Trained assistance dogs have shown that they can sniff out an assortment of diseases, but the canine ability to smell seizures has never been thoroughly examined—nor has the existence of a distinct seizure scent ever been proven. An encouraging new study suggests dogs are indeed capable of the feat—and they’re actually amazing at it.
Previous studies have shown that dogs can smell low blood sugar levels in their diabetic owners, along with certain cancers. They can even sniff out malaria in worn socks. Their keen sense of smell allows them to detect the associated changes to a person’s body odor resulting from an illness or health condition, a specific scent scientists refer to as an “olfactory profile.”
Anecdotal evidence suggests dogs are capable of detecting epileptic seizures before they happen—sometimes as much as 5 hours before an attack—but scientists haven’t been able to conclusively prove this, or figure out how our four-legged friends might be able to do it. Dogs might be picking up on cues beyond scent, such as detecting certain behaviors, movements, or postures in their epileptic owners prior to the onset of a seizure. At the same time, an olfactory profile for seizures doesn’t seem entirely plausible, given how variable seizures are in nature, and the specific ways in which each individual is affected.
If a seizure-specific scent does exist, or better yet, a pre-seizure-specific scent, it could lead to the use of assistance dogs or the development of special diagnostic devices—a so-called “electronic nose”—to alert the epileptic person and others to a pending seizure. The aim of the new study, published today in Scientific Reports and co-authored by Amélie Catala from the University of Rennes in France, was to see if dogs are in fact capable of detecting a general epileptic seizure odor. The results of this preliminary investigation were undeniably encouraging.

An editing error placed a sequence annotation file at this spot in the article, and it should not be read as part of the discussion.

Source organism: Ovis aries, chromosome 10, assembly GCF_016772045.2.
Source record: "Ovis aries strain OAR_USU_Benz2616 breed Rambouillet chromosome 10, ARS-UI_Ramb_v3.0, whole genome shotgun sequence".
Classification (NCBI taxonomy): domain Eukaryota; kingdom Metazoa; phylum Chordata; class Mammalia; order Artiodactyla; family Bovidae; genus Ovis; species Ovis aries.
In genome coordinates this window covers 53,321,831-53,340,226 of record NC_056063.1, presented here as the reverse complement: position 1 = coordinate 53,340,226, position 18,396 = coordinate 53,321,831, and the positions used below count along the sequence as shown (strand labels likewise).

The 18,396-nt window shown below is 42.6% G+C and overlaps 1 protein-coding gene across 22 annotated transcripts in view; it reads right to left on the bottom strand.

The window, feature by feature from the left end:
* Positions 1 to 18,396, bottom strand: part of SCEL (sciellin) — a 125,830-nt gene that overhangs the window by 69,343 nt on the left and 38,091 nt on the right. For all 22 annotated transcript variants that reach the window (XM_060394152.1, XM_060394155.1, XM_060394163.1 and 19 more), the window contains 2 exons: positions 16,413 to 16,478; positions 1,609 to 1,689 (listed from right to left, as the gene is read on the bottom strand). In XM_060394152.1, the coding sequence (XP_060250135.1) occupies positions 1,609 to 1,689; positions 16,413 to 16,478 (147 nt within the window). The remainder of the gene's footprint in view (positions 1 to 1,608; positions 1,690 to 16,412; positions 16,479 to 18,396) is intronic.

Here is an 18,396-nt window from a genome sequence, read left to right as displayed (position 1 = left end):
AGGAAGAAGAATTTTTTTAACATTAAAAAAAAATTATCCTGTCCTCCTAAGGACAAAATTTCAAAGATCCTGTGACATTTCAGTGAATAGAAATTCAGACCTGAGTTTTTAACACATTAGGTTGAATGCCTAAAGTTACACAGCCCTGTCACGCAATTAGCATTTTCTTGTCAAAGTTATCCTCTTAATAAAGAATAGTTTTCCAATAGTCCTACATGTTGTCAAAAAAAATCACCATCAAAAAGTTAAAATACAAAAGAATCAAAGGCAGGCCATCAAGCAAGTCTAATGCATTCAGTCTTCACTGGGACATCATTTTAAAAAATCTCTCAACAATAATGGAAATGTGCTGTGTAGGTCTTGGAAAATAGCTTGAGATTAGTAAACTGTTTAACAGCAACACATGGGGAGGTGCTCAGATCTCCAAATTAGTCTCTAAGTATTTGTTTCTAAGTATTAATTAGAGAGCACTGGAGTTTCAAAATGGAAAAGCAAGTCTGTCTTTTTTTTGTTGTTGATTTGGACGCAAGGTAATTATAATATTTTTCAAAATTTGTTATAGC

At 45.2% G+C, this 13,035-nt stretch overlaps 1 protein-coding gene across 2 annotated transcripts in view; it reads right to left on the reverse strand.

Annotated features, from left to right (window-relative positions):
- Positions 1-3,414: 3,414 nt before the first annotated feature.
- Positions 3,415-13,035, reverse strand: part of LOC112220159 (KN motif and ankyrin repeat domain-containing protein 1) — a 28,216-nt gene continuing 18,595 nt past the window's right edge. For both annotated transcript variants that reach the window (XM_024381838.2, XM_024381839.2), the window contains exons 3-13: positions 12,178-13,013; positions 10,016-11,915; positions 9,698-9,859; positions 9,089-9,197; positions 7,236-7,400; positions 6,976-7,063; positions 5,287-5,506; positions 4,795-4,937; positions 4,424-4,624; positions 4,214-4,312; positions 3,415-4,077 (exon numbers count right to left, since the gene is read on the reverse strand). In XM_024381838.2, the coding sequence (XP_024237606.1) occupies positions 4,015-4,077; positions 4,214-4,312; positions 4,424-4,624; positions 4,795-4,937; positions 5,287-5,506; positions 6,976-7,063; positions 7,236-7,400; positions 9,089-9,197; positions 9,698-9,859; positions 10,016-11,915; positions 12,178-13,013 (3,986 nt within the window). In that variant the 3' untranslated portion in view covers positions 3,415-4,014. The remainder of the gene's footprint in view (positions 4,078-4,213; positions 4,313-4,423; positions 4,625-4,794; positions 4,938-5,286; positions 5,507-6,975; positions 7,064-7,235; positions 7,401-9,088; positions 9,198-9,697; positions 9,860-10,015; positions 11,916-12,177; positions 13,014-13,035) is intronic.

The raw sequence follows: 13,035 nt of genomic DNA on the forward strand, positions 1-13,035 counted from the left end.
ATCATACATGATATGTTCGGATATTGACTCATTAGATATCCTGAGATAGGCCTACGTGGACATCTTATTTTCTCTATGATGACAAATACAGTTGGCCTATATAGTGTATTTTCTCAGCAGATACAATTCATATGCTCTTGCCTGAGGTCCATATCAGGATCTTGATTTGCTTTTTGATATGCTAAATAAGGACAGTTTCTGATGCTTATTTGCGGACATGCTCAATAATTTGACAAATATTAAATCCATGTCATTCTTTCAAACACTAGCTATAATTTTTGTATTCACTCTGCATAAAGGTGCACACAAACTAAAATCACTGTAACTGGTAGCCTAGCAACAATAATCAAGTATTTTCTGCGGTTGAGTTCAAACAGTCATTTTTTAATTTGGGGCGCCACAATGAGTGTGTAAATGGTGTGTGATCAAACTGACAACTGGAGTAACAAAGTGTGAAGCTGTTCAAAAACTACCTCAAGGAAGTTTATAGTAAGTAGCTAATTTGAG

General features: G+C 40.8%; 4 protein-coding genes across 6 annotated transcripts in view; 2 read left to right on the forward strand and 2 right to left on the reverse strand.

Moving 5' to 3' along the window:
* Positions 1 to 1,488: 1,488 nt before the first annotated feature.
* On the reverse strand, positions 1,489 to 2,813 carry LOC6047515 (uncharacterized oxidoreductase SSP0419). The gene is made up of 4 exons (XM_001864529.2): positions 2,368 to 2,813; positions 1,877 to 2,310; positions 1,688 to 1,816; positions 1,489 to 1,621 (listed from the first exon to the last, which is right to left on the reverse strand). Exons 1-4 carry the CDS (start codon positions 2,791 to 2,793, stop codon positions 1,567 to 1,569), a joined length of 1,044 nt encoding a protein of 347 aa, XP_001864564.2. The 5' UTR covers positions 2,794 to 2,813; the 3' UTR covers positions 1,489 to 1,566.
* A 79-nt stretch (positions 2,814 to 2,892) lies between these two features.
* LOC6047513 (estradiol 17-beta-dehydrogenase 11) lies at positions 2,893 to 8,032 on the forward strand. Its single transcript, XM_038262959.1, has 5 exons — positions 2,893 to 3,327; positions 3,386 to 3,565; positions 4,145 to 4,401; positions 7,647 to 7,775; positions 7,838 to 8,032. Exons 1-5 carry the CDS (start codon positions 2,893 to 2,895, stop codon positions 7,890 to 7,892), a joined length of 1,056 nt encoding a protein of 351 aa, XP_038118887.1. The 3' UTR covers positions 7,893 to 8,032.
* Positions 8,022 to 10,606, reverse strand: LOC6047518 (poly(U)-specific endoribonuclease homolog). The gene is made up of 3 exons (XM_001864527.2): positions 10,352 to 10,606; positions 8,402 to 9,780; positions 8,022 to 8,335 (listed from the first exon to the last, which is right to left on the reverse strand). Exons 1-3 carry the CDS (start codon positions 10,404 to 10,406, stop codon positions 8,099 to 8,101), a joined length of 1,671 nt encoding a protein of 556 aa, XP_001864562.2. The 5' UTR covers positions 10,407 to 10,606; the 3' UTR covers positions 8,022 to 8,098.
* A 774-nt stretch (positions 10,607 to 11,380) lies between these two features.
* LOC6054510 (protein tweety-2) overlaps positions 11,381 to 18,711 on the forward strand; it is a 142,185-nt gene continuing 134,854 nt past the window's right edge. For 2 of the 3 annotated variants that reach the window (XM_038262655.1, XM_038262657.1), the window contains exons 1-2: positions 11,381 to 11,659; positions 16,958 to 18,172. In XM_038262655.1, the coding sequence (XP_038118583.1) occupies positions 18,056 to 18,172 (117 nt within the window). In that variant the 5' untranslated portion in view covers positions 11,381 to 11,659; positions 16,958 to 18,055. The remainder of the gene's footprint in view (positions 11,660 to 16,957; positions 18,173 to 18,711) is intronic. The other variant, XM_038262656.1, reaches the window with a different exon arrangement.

In experiments, Catala and her colleagues tested three female and two male dogs of various breeds, all of whom received prior training as disease-sniffing dogs. The dogs were initially trained to select a scent taken from a person who was having a seizure. Later, the canines were presented with breath and body odors captured from five other epileptic individuals during a seizure (the individuals had different forms of epilepsy). For the controls, the researchers captured odors from the same individuals when they weren’t having seizures and after an exercise session. The dogs were presented with seven cans, only one of which contained the seizure-specific odor. Each dog was tested nine times during the experiment. This particular experimental protocol is the same one used when testing the canine ability to sniff out cancer and other diseases.
The results were very good. All dogs were able to positively identify the seizure bucket, and with success rates ranging from 67 percent to 100 percent (three of the five dogs scored perfect scores for all nine tests). Their ability to identify negatives, that is, non-epilepsy samples, was even better, ranging from 95 percent to 100 percent.
“From the first trial on, they responded to the ‘right’ odour and explored it longer than any of the other odours. This clearly demonstrates for the first time that there is indeed a seizure-specific odour across individuals and types of seizures,” the authors wrote in the new study. “The sensitivity and specificity obtained were amongst the highest shown up to now for discrimination of diseases.”
The new research suggests that a generalized olfactory profile for epileptic seizures is real. In the future, the researchers would like to further validate the results using more dogs and patients, but “the dog sample size was in accordance with those in most studies on medical scent detection,” the authors wrote.
Another important next step will be to determine if a scent is emitted by an epileptic individual prior to a seizure. Ideally, assistance dogs or diagnostic devices would be capable of detecting a pre-seizure signature, should it exist, and sound the alarm prior to a pending attack. And indeed, this is also where the research is headed next.
Such an exciting result—and yet another example of how unbelievably useful our canines companions are.